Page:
Sunday March 8 is International Women’s Day, and this year’s theme is ‘make it happen’. Business it seems, is certainly one area where women are changing the game, writes Jai Breitnauer
Not so long ago a woman in business was a rare thing, and as consumers our mother’s and grandmother’s generations were either marginalised or patronised. As recently as 2008 a double-glazing salesman refused to give me a quote because my husband wasn’t at home. But those old school attitudes are being forced to change as women emerge as an economic power.
Women are increasingly becoming a global driving force behind business. Whether they’re making the money or spending it the power of a woman’s touch cannot be underestimated. There are now 21 Fortune 500 companies lead by women, with 7.8 million US businesses owned by women*. According to global management consultants the Boston Consulting Group, 75 percent of worldwide discretionary spending is controlled by women, and the projected global income of women for 2018 is US $18 trillion; that’s a $5 trillion increase from now.
Women world-over are benefitting from this new economic clout – not least in education. In the US, women now achieve 57 percent of bachelor’s degrees, where just a few decades ago many American colleges wouldn’t even admit women. Across OECD countries, 43 percent of women aged 25-34 have completed a degree, compared to just 34 percent of men the same age. As a result, women are more likely to be the primary breadwinner in a family, with more of their own money to spend.
Women’s rising economic strength,increasing roles in corporate leadership and philanthropic priorities are helping drive global change
Successful women aren’t just poster girls for feminism – they are more likely to lift their whole community. “In emerging markets, women reinvest 80 percent of their income back into human resources—into their families, health care, education, nutrition”, says Jackie VanderBrug, senior vice president in the Portfolio Analytics, Consulting and Institutional Group at US Trust. That’s double what it is for men, and it’s leading to a burgeoning talent pool further down the generational line. This is particularly noticeable in the developing world, where empowering women through social enterprise has emerged as the key to empowering communities as a whole.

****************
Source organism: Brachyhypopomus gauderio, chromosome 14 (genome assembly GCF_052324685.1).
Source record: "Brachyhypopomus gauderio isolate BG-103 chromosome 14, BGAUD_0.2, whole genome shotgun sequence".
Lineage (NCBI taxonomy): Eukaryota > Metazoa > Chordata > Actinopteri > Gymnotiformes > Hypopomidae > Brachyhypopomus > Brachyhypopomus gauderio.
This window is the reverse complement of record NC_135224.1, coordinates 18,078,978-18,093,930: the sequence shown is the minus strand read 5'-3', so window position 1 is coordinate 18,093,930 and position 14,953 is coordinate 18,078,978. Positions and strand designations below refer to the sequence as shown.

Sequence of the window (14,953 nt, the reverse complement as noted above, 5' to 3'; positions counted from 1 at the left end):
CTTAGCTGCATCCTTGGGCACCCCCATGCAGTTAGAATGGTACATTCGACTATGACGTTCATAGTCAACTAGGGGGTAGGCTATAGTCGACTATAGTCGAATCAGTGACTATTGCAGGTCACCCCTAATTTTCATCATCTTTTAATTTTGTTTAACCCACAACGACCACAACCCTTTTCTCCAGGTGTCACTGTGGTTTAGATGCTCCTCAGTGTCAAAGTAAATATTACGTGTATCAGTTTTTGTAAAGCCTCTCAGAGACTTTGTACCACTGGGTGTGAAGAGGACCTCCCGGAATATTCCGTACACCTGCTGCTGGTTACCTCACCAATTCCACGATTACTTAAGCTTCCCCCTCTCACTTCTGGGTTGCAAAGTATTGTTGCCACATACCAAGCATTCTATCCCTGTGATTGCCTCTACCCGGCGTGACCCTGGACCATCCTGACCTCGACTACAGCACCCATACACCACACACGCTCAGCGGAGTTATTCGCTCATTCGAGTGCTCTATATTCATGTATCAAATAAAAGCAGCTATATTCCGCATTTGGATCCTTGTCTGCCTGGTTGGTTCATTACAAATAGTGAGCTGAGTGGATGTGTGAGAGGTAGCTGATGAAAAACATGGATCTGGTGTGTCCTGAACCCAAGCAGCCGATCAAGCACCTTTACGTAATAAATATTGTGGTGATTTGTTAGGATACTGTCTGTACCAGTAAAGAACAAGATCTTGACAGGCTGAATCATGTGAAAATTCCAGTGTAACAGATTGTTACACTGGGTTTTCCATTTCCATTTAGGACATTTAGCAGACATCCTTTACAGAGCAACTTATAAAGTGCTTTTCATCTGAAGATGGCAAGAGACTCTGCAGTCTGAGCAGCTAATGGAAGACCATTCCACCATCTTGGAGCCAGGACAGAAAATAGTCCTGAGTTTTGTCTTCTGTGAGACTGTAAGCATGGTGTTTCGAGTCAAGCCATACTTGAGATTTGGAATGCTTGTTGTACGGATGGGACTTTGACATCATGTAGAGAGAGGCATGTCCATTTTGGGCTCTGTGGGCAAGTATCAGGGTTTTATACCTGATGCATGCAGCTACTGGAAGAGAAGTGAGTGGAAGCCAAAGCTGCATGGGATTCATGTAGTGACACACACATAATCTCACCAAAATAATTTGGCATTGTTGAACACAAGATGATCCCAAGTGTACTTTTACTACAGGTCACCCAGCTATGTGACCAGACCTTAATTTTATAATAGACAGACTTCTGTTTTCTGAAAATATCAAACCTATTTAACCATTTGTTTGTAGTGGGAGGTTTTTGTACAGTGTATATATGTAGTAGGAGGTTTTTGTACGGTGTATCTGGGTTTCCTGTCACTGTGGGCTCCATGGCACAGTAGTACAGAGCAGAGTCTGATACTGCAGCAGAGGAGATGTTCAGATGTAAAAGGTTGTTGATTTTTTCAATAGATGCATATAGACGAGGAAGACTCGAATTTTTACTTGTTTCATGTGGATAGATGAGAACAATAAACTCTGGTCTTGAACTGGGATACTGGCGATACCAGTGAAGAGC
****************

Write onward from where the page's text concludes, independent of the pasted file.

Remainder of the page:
In the developed world, women entering the workforce for the first time boost a country’s economic power. For example, in Japan, equal participation in the workforce by women is estimated to boost the economy by 9 percent. In addition, female entrepreneurs are more likely to enter the market place with a socially responsible business model. In the UK, home of the fastest growing social enterprise sector in the developed world, 91 percent of such businesses have a female director**.
New Zealand has a long history of girl-power. Not just the first country to give women the right to vote, we’ve also spearheaded legislation on women’s property rights, been at the forefront of encouraging women in sport and supported law changes to allow women into the professions. Women have historically enjoyed higher wages here than in Europe – a carrot to encourage migration – but there is still a pay-gap that needs to be addressed.
There are other anomalies. Women outnumbered men by 63,000 at New Zealand’s 2001 census, yet only 31 percent of parliament is staffed by female MPs***. Most disturbingly, up to 39 percent of Kiwi women will experience violence from a partner in their lifetime – the worst affected of the OECD countries accordingly to a 2011 report.
Let’s make 2015 a year to not only celebrate the economic achievements of women, but recognise and address the areas where there is still much work to be done.
Sources: *National Women’s Business Council ** Socialenterprise.org.uk
*** Statistics New Zealand